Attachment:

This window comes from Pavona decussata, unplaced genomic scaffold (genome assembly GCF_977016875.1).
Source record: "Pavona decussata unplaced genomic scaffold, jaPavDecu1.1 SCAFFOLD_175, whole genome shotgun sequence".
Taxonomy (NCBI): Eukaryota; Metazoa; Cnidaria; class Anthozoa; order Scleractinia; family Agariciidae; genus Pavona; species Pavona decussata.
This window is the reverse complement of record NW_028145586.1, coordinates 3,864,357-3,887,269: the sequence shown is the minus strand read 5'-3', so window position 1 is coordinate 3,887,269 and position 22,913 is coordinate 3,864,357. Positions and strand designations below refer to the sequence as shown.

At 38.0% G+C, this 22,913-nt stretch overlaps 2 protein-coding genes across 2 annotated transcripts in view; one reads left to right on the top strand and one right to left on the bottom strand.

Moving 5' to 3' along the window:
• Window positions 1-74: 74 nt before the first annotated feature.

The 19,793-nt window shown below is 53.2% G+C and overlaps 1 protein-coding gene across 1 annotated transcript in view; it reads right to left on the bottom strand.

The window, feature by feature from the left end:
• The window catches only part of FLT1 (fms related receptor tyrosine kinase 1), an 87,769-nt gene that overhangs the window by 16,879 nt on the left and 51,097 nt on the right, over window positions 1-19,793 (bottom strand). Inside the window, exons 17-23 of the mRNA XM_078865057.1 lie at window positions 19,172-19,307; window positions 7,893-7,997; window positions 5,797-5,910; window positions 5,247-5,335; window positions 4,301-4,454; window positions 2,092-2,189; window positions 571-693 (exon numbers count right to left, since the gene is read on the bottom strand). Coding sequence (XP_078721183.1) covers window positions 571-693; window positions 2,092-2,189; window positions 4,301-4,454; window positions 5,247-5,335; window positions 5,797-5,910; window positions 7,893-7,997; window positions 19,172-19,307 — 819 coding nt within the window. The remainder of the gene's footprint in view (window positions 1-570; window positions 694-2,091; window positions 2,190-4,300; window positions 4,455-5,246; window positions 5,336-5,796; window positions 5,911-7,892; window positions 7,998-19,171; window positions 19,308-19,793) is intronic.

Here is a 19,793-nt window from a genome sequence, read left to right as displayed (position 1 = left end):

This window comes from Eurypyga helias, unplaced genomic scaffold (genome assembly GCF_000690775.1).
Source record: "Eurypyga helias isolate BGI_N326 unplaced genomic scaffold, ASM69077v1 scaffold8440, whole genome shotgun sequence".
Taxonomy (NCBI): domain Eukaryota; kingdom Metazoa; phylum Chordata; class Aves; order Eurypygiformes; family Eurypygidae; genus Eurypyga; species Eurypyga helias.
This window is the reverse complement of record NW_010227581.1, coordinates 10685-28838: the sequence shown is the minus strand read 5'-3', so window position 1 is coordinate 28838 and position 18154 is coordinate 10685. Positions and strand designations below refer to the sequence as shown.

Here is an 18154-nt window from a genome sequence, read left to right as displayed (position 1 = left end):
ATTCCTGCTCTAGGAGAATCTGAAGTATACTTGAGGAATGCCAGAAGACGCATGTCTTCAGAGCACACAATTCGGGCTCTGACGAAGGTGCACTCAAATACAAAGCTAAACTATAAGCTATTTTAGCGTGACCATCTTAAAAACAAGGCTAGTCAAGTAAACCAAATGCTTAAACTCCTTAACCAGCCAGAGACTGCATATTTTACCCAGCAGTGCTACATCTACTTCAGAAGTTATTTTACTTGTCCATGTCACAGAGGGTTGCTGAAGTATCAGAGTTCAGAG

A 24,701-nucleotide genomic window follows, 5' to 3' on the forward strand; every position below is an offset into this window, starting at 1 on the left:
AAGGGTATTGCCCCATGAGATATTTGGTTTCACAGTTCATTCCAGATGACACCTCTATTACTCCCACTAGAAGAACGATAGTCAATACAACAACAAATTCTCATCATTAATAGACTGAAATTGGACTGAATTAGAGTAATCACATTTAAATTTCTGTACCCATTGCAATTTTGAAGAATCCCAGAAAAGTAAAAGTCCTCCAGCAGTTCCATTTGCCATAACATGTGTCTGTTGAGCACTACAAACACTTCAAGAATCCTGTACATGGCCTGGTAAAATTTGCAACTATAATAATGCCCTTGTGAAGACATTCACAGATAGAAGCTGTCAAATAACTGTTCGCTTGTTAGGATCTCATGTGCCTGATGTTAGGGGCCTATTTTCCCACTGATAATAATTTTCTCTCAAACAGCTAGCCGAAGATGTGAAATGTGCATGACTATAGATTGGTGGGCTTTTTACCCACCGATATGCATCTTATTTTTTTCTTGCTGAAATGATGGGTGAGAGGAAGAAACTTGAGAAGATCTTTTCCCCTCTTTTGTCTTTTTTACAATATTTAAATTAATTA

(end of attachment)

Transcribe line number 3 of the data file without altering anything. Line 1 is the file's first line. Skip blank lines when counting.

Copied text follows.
Taxonomy (NCBI): Eukaryota; Metazoa; Cnidaria; class Anthozoa; order Scleractinia; family Agariciidae; genus Pavona; species Pavona decussata.